Author Archives: Eileen
It seems impossible to forgive people like Hitler. But when the challenge comes from people like Archbishop Tutu and Corrie ten Boom, we know that with grace it can be done and that each of us is called to do this. Hard, but Jesus did it on the cross and calls us to follow him.
Grace for hard times comes in kindness, humor, and persistence.
I just saw in the obituaries that a very special person died. His name was Louie. I met Louie at a nursing home when I was staying there for the five months my husband was in rehab and then Hospice.
Louie was 89 then, but feisty! My first encounter was when I went to the rescue of Louie and his amazing daughter-in-law. She came every day to try to help Louie recover mobility and self-care skills. Louie was a challenge to take care of and he appeared to be purposely sliding down out of his wheel chair with her struggling to get him back up safely, so I came to her rescue. As I bent over to support him on the other side, he quickly kissed me on the cheek. His daughter-in-law was mortified and once we got him safe, apologized profusely. I laughingly assured her that in my eighties, it was a rare treat to be kissed sweetly on the cheek by an unknown gentleman.
My next encounter with Louie was when I was getting an ice cream treat for my husband and had parked my bright red rollator in the hall outside the tiny room with the refrigerator. When I came out, the rollator was gone. I looked up and down the halls and it was nowhere to be seen. Then I spotted the back of a wheel chair propelling itself rapidly down the hall and I sped up to get a better look. Sure enough, it was Louie propelling himself with his feet while he pushed the rollator at an amazingly fast clip. When I laughingly tried to re-appropriate it, he tightened his grip proving that the therapy on his hands was working. A nurse saw my problem and joined us, saying, “Oh, Louie, your hands look cold. Here, let me warm them up by holding them.” As she began to take his second hand, I could see Louie catch on to the trick, so I quickly grabbed the handles and took off down the hall!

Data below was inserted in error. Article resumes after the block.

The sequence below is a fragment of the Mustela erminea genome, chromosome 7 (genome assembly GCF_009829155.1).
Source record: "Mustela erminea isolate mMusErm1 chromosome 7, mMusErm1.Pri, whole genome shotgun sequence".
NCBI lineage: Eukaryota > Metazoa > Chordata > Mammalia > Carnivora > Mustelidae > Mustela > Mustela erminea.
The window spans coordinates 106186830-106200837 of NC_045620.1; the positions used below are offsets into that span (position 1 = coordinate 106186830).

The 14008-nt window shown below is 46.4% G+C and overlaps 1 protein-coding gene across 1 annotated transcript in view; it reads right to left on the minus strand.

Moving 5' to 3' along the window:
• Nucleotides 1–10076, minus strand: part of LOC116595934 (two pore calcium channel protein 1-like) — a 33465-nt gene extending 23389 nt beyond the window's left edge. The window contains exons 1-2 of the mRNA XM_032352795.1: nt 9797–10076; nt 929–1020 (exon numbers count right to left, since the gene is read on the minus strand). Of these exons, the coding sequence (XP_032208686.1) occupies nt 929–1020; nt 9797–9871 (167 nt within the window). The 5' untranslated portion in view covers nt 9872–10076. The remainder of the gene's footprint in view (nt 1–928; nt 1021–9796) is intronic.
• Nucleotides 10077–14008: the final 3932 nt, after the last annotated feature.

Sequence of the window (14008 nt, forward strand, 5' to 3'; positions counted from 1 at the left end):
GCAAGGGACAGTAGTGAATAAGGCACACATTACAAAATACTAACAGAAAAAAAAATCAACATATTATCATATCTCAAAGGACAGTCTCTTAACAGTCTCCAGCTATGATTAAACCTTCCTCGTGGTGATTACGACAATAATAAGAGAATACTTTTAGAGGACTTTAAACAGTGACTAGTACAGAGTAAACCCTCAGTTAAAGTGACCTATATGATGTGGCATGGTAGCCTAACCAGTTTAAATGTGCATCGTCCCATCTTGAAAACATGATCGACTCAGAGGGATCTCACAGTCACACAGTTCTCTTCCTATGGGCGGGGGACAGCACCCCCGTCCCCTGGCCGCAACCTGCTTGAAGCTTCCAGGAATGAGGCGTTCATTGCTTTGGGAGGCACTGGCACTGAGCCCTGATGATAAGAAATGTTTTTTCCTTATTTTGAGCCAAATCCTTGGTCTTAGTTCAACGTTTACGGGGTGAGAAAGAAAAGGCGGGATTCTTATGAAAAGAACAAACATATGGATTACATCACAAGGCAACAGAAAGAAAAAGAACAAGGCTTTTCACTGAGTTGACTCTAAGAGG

Though I didn’t think Louie could speak, as I passed him sitting by the nurses station the next morning, I couldn’t resist teasing him. So, I stopped and said, “Louie, you stole my red rollator yesterday.” Louie’s eyes twinkled as he grinned and said clearly, “Yeah! I did, didn’t I?”
Louie had good days and bad days, but on his good days, I’d see him pushing his own black rollator rapidly across the parking lot making his daughter-in-law run to catch up with him. I often saw him working with a therapy block of things to twist, pull, push, and tie to regain dexterity with his hands.
Then, one evening when Louie was parked in his wheel chair slightly behind a man who had a support for his head and back attached to his own wheel chair, I realized Louie was working intently on loosening the screws that held the support on. I managed to put the other man’s chair with its back against the wall before I warned a nurse about the approaching danger from Louie’s successful rehab.
The last time I remember seeing Louie was a few days before my husband died. I had walked past him crying and when I came back past him, he said in a small voice with such a sad look on his face, “You were crying.”
I realize that if I had been responsible for Louie, I would probably not have such fond memories. But Louie helped me make it through a really hard time. After Covid came, I sent him a few cards kidding him about our encounters. I don’t know if he could read them or remember, but I hope so. I’m sad that I didn’t get to see him again.
The ocean swallows a grain of sand with each turning of the tide. It’s been happening for millennium. Progress is imperceptible in the blink of a human life span. It’s like the difference between watching a train go by from a mountain top or standing close to the tracks. But when we recognize our own oneness with the ocean it no longer matters.
During Advent each year, I pray daily, “Come, Lord Jesus.” Then I watch eagerly for special moments that help me recognize his presence.